It’s not possible to get every ingredient for each of LaTonia’s teas all year round—a problem she solves by offering both signature teas, which have readily available ingredients, and limited editions, which have ingredients that are more difficult to find. “I’m always looking for additional possible suppliers,” she says.

Manage Inventory

Peter started his business with three oyster hotels. Now, he has about 130. That’s around 2 million oysters in the water, all of which need regular inspections for growth rate and disease.

To keep track of his inventory, Peter knew he would need software. At first, he tried to build it himself, coding a product that would geo tag oyster hotel locations through his cell phone. But, before long, he joined forces with someone who was creating similar software, becoming a beta tester. “It’s easier to tweak existing software than to build it from the ground up,” he says.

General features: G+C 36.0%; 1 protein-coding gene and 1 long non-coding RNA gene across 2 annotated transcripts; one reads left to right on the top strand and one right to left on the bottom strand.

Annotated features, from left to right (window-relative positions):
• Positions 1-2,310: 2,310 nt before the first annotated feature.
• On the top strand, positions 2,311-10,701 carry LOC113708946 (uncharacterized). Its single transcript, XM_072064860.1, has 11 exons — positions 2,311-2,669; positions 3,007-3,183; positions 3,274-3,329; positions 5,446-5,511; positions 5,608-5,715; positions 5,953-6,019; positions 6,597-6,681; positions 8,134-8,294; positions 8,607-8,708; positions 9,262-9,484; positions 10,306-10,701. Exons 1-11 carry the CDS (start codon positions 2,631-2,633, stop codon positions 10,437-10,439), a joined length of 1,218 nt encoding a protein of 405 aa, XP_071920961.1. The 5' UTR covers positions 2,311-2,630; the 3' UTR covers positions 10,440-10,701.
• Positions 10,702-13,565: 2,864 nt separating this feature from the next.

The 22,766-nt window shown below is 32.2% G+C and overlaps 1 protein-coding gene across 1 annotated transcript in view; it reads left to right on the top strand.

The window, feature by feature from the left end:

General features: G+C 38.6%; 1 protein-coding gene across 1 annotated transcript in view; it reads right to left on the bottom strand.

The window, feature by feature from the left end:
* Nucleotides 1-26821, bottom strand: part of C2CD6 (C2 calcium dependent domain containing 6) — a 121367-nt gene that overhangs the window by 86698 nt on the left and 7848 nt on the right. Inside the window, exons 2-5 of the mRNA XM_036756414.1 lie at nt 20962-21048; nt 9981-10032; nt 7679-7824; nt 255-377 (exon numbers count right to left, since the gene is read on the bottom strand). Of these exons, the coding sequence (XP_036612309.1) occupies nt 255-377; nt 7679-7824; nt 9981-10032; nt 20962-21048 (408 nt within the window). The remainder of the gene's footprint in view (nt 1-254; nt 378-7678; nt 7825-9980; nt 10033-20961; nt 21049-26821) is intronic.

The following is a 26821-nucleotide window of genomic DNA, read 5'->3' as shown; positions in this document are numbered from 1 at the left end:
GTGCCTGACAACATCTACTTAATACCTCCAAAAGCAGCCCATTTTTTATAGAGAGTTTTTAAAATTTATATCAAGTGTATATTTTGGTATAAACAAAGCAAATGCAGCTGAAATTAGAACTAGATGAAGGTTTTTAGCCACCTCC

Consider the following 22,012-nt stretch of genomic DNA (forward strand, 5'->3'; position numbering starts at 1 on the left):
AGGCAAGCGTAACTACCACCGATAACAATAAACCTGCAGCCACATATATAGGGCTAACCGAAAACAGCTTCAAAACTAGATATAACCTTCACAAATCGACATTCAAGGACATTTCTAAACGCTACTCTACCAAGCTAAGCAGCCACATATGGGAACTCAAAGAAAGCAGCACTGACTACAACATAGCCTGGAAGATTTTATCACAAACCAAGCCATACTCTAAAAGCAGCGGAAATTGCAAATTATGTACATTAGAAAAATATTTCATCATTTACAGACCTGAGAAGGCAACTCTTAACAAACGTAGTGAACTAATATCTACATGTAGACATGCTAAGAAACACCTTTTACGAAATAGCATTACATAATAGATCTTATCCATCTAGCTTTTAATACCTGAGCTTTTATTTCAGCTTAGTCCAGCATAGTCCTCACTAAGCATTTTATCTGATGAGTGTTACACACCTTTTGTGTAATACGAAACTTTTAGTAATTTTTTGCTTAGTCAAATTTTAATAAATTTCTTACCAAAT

He’s working to make his OysterTracker software 100 percent accurate, but Peter says that he can’t let perfect be the enemy of good. “I’ll take 80 percent accurate today over 100 percent accurate three months from now,” he says.

Oysters grow during the summer months and are dormant through the winter, so it’s up to Peter to make sure that he’s balancing supply and demand throughout the year.

“Software helps me keep track of that inventory,” he says. “If I’m selling 10,000 oysters a week and I have 30,000 oysters in the bay, I know I’ll be out of oysters by the new year. Or, if I have 300,000 oysters in the bay, I need to get a giddyap on my sales, or I won’t have room for the next batch of oysters.”

In addition to planning his sales, Peter needs to anticipate his needs for staff and gear. He has a boat and a minicrane system, in addition to the oyster hotels, which all cost money. Year-round, he has two full-time employees, but during the summer, he hires part-timers as well. “I get data and I plan accordingly,” he says.

Get Your Manufacturing Process Right